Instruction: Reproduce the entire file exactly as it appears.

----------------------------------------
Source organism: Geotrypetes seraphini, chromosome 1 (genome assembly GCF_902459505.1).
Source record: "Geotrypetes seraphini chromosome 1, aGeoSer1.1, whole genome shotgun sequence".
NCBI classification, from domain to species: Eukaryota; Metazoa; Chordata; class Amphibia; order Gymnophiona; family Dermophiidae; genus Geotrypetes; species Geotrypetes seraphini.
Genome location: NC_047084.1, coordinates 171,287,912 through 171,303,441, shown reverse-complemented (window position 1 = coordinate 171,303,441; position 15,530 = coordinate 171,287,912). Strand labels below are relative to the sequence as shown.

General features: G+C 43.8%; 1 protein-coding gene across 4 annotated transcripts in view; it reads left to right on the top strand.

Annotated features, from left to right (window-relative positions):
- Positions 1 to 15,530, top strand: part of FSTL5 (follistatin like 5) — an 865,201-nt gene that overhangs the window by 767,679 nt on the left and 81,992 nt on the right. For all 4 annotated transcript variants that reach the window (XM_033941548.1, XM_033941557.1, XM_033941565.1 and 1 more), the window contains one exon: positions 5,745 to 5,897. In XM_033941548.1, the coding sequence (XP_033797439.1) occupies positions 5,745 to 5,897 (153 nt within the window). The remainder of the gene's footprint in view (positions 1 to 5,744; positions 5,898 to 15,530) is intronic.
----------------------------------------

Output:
Source organism: Geotrypetes seraphini, chromosome 1 (genome assembly GCF_902459505.1).
Source record: "Geotrypetes seraphini chromosome 1, aGeoSer1.1, whole genome shotgun sequence".
NCBI classification, from domain to species: Eukaryota; Metazoa; Chordata; class Amphibia; order Gymnophiona; family Dermophiidae; genus Geotrypetes; species Geotrypetes seraphini.
Genome location: NC_047084.1, coordinates 171,287,912 through 171,303,441, shown reverse-complemented (window position 1 = coordinate 171,303,441; position 15,530 = coordinate 171,287,912). Strand labels below are relative to the sequence as shown.

General features: G+C 43.8%; 1 protein-coding gene across 4 annotated transcripts in view; it reads left to right on the top strand.

Annotated features, from left to right (window-relative positions):
- Positions 1 to 15,530, top strand: part of FSTL5 (follistatin like 5) — an 865,201-nt gene that overhangs the window by 767,679 nt on the left and 81,992 nt on the right. For all 4 annotated transcript variants that reach the window (XM_033941548.1, XM_033941557.1, XM_033941565.1 and 1 more), the window contains one exon: positions 5,745 to 5,897. In XM_033941548.1, the coding sequence (XP_033797439.1) occupies positions 5,745 to 5,897 (153 nt within the window). The remainder of the gene's footprint in view (positions 1 to 5,744; positions 5,898 to 15,530) is intronic.